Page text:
Marawi Fighting Seen Over in a Week: Philippine Military

Jeoffrey Maitem and Mark Navales
2017.09.25
Marawi, Philippines
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170925-marawi-620.jpg Philippine troops are seen during a clearing operation in Marawi, Sept. 14, 2017.
Mark Navales/BenarNews

The Philippine military voiced optimism Monday that it would soon clear the southern city of Marawi of Islamic State-backed militants, as its forces recovered a third bridge vital to the rebels’ defensive positions and rescued four more hostages.

In Marawi on Sunday, regional military chief Lt. Gen. Carlito Galvez presented to the press ex-hostages Abdul Naser Ergas Mangondaya, Kiram Datu Dakula Ampatua, Abdullah Nixon Rakiin and Lordvin Acopio.

All of them were rescued last week by soldiers on the frontline here, with Acopio freed along with Father Teresito Soganub, the vicar general of the city’s small Catholic Church.

“We cannot provide exact details of how they were rescued because there are still 46 of them and it might compromise our operations,” Galvez said when asked to provide circumstances surrounding the rescue.

It was also not clear how they came about the number of the hostages, considering that President Rodrigo Duterte and Soganub had earlier said that as many as 200 to 300 hostages, including children, were being held by the gunmen.

Neither did he divulge the fate of the IS leader in Marawi, Isnilon Hapilon, who, according to military intelligence data, was fighting with as many as 80 other fighters here, including militants from Southeast Asia and the Middle East.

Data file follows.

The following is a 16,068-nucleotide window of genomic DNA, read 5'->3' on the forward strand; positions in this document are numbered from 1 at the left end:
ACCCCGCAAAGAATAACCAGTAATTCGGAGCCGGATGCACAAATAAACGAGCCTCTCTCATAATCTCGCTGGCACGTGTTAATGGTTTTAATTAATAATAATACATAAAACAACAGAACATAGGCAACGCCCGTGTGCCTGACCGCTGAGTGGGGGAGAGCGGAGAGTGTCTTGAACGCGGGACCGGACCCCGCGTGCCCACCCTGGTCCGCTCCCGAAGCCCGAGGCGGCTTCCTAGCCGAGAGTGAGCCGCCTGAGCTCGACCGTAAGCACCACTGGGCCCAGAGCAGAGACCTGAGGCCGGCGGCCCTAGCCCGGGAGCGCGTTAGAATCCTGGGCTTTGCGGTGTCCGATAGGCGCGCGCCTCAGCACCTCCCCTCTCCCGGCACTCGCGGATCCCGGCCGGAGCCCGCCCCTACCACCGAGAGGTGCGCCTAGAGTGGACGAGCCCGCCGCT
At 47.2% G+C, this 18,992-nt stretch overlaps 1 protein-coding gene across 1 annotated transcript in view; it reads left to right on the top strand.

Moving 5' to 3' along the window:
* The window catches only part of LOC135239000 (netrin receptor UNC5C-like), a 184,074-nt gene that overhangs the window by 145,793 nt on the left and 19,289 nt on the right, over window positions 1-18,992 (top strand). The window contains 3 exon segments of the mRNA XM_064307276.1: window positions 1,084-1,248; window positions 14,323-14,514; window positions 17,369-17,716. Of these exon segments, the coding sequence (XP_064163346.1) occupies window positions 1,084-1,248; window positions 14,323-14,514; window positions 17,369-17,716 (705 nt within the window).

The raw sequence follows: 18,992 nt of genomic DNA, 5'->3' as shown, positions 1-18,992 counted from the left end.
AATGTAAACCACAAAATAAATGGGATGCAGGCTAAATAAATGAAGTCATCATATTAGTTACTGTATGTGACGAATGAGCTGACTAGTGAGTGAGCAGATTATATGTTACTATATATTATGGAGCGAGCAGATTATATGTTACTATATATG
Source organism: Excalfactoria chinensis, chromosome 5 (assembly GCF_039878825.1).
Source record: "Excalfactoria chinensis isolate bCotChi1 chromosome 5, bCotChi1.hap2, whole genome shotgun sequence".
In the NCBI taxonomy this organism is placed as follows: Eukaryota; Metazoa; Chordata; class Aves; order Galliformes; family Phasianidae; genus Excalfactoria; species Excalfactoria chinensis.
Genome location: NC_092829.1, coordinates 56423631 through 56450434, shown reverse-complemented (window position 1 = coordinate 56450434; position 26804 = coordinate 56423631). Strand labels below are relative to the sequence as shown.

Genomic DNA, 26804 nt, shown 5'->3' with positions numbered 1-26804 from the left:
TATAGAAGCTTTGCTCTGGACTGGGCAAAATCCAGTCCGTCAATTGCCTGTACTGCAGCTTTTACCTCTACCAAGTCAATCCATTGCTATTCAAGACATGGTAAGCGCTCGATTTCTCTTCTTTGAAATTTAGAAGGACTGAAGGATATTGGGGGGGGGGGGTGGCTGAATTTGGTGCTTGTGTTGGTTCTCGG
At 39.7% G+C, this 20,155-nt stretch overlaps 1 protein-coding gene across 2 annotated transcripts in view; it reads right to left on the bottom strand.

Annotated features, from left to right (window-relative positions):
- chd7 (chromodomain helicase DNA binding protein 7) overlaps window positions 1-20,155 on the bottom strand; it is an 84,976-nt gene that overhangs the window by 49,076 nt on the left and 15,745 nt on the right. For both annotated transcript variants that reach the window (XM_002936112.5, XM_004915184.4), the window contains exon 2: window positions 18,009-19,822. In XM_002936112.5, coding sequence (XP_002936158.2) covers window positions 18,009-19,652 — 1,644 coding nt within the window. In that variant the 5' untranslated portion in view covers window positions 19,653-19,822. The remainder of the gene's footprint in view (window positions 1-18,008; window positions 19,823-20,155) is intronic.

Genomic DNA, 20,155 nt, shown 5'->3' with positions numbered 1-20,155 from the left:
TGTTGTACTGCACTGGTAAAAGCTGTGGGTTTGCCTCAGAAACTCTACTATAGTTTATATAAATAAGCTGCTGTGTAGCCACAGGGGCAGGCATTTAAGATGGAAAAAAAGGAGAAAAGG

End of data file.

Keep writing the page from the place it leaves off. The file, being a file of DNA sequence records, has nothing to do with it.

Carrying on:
However, he predicted that the fighting would be finished soon.

“Ten days or two weeks. That’s our timeline,” Galvez said, declining to give specifics even as he voiced optimism that Marawi, the only Islamic city in the mostly Catholic Philippines, would soon be fully liberated.

Since May 23, at least 670 militants, 149 soldiers and 47 civilians have been killed in the fighting, the biggest security challenge to President Rodrigo Duterte’s year-old government. Some 1,182 people who had been caught in the crossfire have also been rescued.

“Anything can happen when the (gunmen) become desperate. The focus of the operation is still to rescue the remaining hostages,” he said, describing the situation on the ground as “very volatile.”

In the coming days, he said more forces were expected to augment the troops in Marawi and tighten the noose around the battle area.

“So the instruction is, no way in and out. And we have a very small risk that our enemies can get out from the battle zone,” he said.

While the military made significant progress over the past two weeks, the gunmen still controlled about 10 hectares of the city.

Apology to evacuees

Earlier on Monday, Galvez apologized to people displaced by the fighting and who were staying in evacuation camps in the town of Saguiran, not far from Marawi.

“We wanted to finish it early. We know the evacuees have been suffering. But I really apologize for the delay. Hopefully within a few days it’s over,” he said.

He promised them that the rehabilitation phase would begin by October.

The clashes flared up when soldiers and policemen moved to arrest Hapilon, the acknowledged head of the Islamic State in Mindanao who is on the list of terrorists wanted by the United States.

Last week, during his fifth visit to troops here, President Duterte said “the end of the combat operation is just around the corner.”

Richel V. Umel contributed to this report.

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